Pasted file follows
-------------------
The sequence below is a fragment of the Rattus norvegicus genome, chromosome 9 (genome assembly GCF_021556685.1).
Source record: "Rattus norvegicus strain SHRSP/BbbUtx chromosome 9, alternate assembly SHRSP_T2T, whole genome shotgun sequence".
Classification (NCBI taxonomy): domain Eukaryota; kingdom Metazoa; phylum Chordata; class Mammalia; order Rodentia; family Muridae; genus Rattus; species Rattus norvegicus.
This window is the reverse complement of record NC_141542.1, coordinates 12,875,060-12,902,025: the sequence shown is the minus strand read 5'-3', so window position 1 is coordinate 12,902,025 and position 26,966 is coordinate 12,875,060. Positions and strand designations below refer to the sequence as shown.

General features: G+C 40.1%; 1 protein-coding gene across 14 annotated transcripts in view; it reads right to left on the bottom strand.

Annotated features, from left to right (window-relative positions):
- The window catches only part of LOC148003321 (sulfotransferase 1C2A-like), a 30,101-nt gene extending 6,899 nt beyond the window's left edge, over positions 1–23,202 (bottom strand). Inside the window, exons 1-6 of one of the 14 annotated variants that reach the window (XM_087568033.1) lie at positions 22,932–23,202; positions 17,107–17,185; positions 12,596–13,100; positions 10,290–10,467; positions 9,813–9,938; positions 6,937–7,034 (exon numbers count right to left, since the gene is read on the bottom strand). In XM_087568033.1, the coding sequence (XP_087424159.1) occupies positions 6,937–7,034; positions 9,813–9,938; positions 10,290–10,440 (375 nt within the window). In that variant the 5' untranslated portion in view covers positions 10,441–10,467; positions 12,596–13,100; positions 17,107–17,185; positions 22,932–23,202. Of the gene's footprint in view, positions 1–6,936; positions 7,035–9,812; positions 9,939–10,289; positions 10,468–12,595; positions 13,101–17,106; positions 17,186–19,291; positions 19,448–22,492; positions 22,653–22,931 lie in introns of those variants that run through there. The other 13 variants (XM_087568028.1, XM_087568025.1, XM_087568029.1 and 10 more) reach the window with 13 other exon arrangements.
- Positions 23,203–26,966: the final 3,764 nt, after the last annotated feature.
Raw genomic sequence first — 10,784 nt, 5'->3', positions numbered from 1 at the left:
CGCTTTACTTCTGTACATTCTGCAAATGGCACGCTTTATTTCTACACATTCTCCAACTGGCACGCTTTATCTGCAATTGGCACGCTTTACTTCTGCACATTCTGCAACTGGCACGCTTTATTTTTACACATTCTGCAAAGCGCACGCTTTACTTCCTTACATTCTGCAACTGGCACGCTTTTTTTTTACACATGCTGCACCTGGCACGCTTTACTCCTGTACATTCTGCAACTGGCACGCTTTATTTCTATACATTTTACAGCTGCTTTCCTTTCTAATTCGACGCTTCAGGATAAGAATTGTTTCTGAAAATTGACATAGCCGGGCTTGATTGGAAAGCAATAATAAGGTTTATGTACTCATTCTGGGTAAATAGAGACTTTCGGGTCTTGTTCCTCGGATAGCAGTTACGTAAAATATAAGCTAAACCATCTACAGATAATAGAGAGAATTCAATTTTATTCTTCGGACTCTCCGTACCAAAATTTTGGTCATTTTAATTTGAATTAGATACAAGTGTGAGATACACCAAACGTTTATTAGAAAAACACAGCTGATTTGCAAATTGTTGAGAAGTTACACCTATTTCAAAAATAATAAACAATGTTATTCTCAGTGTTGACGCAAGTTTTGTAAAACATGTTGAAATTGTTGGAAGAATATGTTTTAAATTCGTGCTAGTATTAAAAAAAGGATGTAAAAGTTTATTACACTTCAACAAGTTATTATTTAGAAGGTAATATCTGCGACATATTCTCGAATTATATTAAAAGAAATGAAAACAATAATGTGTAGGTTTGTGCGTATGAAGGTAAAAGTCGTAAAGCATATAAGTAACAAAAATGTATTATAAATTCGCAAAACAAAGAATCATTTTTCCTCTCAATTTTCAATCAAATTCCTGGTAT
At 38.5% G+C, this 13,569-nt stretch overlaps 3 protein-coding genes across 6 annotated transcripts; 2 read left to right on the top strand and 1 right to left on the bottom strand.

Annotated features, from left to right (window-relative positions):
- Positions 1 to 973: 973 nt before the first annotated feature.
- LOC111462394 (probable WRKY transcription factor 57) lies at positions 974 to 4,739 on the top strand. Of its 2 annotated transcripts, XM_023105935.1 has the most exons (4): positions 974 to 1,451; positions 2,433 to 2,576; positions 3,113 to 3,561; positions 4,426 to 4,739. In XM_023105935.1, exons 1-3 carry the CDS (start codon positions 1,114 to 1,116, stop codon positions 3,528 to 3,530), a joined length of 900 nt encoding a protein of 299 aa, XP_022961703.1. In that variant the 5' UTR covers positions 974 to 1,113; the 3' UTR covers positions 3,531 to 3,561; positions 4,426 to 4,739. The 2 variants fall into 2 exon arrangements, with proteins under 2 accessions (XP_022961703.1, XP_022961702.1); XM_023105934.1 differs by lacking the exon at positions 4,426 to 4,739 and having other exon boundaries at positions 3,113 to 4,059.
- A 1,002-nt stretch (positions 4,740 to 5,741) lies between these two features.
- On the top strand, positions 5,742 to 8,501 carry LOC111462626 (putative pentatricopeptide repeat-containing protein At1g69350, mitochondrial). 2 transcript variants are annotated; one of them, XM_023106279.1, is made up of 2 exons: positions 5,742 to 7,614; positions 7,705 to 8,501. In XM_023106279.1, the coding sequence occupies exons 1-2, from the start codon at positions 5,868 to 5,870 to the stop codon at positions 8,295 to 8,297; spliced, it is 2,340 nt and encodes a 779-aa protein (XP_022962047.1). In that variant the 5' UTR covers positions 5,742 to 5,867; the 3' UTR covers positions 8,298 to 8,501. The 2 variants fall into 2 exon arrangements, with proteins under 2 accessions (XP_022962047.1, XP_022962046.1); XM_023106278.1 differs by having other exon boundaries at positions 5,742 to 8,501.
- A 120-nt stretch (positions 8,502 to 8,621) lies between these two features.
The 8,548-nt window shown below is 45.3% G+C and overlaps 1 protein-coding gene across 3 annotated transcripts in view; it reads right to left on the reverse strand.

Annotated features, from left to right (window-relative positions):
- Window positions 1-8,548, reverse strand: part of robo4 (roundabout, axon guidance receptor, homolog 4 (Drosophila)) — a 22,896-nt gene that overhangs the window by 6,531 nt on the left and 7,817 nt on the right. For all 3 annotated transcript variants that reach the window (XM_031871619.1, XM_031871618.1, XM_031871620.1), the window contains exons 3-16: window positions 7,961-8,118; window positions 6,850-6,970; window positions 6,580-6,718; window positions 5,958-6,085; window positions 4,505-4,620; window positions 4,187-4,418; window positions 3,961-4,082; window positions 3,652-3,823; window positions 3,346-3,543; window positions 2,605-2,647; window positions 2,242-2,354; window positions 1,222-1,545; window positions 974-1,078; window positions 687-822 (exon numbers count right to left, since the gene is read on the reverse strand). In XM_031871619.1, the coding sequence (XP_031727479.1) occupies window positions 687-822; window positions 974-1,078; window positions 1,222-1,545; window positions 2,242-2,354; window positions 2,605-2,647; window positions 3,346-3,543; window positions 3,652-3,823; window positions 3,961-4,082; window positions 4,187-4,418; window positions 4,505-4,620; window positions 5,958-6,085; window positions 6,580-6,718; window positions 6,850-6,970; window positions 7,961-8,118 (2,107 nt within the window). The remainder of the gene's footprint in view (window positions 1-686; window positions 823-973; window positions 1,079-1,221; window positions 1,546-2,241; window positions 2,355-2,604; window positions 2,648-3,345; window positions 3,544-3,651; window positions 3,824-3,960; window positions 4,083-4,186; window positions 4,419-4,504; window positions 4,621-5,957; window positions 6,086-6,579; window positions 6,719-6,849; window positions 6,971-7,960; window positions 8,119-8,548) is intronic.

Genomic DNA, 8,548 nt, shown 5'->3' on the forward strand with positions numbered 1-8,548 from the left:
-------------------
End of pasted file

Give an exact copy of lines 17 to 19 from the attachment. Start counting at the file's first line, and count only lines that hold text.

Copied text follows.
- A 120-nt stretch (positions 8,502 to 8,621) lies between these two features.
The 8,548-nt window shown below is 45.3% G+C and overlaps 1 protein-coding gene across 3 annotated transcripts in view; it reads right to left on the reverse strand.

Annotated features, from left to right (window-relative positions):